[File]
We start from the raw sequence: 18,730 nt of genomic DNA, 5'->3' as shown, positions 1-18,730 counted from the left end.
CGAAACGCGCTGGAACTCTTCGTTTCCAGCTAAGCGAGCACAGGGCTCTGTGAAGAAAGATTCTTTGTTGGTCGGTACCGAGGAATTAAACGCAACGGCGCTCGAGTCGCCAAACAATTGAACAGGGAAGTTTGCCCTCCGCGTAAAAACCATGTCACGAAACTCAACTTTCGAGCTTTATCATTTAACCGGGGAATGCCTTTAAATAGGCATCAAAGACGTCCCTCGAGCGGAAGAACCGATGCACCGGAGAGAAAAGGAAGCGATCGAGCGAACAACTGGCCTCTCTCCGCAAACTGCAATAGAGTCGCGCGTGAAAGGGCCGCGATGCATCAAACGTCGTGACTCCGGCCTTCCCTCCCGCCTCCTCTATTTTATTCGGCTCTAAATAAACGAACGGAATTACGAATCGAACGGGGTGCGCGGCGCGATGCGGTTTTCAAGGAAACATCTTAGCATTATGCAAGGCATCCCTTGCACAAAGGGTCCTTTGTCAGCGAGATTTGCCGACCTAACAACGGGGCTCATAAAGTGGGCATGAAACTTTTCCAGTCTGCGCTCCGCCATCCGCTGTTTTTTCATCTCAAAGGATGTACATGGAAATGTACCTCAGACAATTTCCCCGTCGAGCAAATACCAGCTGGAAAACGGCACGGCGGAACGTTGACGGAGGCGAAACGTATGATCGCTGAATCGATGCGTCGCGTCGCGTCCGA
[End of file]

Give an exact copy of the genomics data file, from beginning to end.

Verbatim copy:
We start from the raw sequence: 18,730 nt of genomic DNA, 5'->3' as shown, positions 1-18,730 counted from the left end.
CGAAACGCGCTGGAACTCTTCGTTTCCAGCTAAGCGAGCACAGGGCTCTGTGAAGAAAGATTCTTTGTTGGTCGGTACCGAGGAATTAAACGCAACGGCGCTCGAGTCGCCAAACAATTGAACAGGGAAGTTTGCCCTCCGCGTAAAAACCATGTCACGAAACTCAACTTTCGAGCTTTATCATTTAACCGGGGAATGCCTTTAAATAGGCATCAAAGACGTCCCTCGAGCGGAAGAACCGATGCACCGGAGAGAAAAGGAAGCGATCGAGCGAACAACTGGCCTCTCTCCGCAAACTGCAATAGAGTCGCGCGTGAAAGGGCCGCGATGCATCAAACGTCGTGACTCCGGCCTTCCCTCCCGCCTCCTCTATTTTATTCGGCTCTAAATAAACGAACGGAATTACGAATCGAACGGGGTGCGCGGCGCGATGCGGTTTTCAAGGAAACATCTTAGCATTATGCAAGGCATCCCTTGCACAAAGGGTCCTTTGTCAGCGAGATTTGCCGACCTAACAACGGGGCTCATAAAGTGGGCATGAAACTTTTCCAGTCTGCGCTCCGCCATCCGCTGTTTTTTCATCTCAAAGGATGTACATGGAAATGTACCTCAGACAATTTCCCCGTCGAGCAAATACCAGCTGGAAAACGGCACGGCGGAACGTTGACGGAGGCGAAACGTATGATCGCTGAATCGATGCGTCGCGTCGCGTCCGA